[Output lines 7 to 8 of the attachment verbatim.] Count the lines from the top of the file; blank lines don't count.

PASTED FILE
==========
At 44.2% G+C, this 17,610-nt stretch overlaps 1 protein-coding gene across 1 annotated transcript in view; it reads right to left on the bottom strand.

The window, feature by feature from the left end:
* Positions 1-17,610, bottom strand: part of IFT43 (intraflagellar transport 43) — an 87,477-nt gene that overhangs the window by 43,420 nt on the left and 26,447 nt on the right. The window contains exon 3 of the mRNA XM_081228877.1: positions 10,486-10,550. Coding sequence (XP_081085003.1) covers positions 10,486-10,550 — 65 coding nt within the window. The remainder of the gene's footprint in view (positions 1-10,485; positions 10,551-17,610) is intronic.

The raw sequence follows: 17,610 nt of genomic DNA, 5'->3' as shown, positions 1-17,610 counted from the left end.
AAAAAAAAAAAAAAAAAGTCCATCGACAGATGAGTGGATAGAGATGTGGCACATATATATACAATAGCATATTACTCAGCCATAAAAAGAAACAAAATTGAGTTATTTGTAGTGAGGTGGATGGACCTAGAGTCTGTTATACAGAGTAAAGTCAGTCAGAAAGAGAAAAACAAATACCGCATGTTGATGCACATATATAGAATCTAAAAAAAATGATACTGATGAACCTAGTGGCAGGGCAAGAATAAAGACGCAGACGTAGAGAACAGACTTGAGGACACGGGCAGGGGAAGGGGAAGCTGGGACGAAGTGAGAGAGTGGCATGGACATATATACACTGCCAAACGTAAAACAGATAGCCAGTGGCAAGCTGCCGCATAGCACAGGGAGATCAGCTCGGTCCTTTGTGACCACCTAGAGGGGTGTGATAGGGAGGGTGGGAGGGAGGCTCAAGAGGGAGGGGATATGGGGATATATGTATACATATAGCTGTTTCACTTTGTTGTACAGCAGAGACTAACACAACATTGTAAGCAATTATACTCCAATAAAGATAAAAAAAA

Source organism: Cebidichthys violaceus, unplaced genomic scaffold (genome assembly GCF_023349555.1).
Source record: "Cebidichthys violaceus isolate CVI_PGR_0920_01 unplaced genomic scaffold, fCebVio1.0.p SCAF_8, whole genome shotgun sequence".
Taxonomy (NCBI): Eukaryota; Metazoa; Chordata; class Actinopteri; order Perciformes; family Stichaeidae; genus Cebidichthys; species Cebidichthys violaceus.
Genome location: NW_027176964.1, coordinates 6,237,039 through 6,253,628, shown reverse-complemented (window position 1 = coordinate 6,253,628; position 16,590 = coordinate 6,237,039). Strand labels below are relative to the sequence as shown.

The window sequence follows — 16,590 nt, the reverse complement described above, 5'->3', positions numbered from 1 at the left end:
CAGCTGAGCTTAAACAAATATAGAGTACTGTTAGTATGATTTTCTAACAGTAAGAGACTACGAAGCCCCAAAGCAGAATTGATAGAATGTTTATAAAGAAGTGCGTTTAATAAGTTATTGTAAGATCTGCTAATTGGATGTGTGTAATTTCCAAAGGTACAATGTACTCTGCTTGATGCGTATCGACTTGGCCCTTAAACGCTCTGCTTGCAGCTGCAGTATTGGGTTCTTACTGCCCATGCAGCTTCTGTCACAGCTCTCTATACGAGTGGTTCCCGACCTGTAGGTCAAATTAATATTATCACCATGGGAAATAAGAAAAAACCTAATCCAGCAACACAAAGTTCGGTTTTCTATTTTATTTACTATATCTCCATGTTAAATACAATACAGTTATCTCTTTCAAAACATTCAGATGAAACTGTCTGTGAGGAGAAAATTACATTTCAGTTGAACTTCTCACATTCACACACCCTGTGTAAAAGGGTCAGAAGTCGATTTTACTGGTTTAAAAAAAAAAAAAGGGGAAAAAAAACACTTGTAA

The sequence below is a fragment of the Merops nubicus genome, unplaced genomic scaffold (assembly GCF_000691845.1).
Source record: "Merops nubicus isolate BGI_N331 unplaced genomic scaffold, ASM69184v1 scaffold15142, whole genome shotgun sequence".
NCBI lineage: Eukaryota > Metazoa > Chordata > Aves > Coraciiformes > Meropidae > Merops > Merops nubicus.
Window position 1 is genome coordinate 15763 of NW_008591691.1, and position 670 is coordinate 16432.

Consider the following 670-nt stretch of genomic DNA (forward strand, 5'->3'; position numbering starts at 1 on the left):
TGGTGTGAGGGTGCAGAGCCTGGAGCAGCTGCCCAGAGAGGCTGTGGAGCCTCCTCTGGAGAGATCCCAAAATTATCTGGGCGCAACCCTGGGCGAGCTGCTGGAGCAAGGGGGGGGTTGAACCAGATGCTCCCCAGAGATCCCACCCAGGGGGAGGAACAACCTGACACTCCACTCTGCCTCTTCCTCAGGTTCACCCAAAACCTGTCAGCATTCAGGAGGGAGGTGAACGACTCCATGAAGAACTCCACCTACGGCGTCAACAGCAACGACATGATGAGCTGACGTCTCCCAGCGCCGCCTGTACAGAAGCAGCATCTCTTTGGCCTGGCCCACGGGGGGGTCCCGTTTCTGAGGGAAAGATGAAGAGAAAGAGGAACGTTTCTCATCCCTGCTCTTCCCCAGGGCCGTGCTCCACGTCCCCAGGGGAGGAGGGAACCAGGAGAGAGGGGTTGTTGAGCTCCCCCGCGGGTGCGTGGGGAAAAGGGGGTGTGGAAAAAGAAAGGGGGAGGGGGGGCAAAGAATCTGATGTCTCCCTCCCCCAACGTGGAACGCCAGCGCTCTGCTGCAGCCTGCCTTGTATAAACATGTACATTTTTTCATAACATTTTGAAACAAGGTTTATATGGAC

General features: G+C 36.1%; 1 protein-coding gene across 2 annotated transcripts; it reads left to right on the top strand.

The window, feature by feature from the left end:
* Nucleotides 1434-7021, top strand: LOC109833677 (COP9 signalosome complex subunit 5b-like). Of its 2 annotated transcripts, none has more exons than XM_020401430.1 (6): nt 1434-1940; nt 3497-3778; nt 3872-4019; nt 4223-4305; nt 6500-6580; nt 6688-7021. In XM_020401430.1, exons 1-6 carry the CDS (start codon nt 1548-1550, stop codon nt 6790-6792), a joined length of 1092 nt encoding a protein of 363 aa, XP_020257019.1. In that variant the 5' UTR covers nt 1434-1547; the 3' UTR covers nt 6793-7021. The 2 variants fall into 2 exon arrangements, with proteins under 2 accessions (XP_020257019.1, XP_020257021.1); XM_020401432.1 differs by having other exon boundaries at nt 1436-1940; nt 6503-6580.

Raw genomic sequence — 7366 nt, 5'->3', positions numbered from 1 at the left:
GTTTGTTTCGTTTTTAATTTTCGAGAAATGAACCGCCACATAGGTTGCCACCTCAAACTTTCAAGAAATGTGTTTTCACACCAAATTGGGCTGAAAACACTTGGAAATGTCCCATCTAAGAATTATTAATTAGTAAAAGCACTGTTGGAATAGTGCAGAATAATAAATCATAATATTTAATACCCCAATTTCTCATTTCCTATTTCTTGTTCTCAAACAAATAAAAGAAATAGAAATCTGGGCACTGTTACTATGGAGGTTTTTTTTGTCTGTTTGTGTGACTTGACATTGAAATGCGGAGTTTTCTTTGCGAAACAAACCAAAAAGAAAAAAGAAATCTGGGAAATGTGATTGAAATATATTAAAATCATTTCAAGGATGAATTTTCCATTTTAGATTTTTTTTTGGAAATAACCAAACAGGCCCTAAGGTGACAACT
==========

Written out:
Source record: "Cebidichthys violaceus isolate CVI_PGR_0920_01 unplaced genomic scaffold, fCebVio1.0.p SCAF_8, whole genome shotgun sequence".
Taxonomy (NCBI): Eukaryota; Metazoa; Chordata; class Actinopteri; order Perciformes; family Stichaeidae; genus Cebidichthys; species Cebidichthys violaceus.